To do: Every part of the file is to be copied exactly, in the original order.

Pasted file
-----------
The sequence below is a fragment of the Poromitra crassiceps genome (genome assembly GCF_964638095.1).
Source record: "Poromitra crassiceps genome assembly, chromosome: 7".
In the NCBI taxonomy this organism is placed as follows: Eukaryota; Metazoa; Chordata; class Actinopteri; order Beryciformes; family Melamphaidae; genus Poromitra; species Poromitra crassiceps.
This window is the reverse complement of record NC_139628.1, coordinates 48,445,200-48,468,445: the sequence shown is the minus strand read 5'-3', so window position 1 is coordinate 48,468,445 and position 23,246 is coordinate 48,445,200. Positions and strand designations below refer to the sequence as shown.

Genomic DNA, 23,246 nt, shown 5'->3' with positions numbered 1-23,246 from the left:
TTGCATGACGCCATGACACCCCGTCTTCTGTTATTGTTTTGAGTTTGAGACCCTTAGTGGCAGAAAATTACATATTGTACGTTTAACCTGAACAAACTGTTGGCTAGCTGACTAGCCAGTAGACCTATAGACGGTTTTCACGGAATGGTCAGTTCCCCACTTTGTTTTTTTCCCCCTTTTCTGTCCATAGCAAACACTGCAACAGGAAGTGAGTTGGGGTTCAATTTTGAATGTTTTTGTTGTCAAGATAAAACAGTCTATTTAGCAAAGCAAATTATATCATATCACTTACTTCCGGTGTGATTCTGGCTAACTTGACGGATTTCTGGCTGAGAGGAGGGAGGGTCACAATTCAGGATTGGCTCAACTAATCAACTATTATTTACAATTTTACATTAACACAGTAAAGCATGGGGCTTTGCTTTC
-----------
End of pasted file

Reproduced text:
The sequence below is a fragment of the Poromitra crassiceps genome (genome assembly GCF_964638095.1).
Source record: "Poromitra crassiceps genome assembly, chromosome: 7".
In the NCBI taxonomy this organism is placed as follows: Eukaryota; Metazoa; Chordata; class Actinopteri; order Beryciformes; family Melamphaidae; genus Poromitra; species Poromitra crassiceps.
This window is the reverse complement of record NC_139628.1, coordinates 48,445,200-48,468,445: the sequence shown is the minus strand read 5'-3', so window position 1 is coordinate 48,468,445 and position 23,246 is coordinate 48,445,200. Positions and strand designations below refer to the sequence as shown.

Genomic DNA, 23,246 nt, shown 5'->3' with positions numbered 1-23,246 from the left:
TTGCATGACGCCATGACACCCCGTCTTCTGTTATTGTTTTGAGTTTGAGACCCTTAGTGGCAGAAAATTACATATTGTACGTTTAACCTGAACAAACTGTTGGCTAGCTGACTAGCCAGTAGACCTATAGACGGTTTTCACGGAATGGTCAGTTCCCCACTTTGTTTTTTTCCCCCTTTTCTGTCCATAGCAAACACTGCAACAGGAAGTGAGTTGGGGTTCAATTTTGAATGTTTTTGTTGTCAAGATAAAACAGTCTATTTAGCAAAGCAAATTATATCATATCACTTACTTCCGGTGTGATTCTGGCTAACTTGACGGATTTCTGGCTGAGAGGAGGGAGGGTCACAATTCAGGATTGGCTCAACTAATCAACTATTATTTACAATTTTACATTAACACAGTAAAGCATGGGGCTTTGCTTTC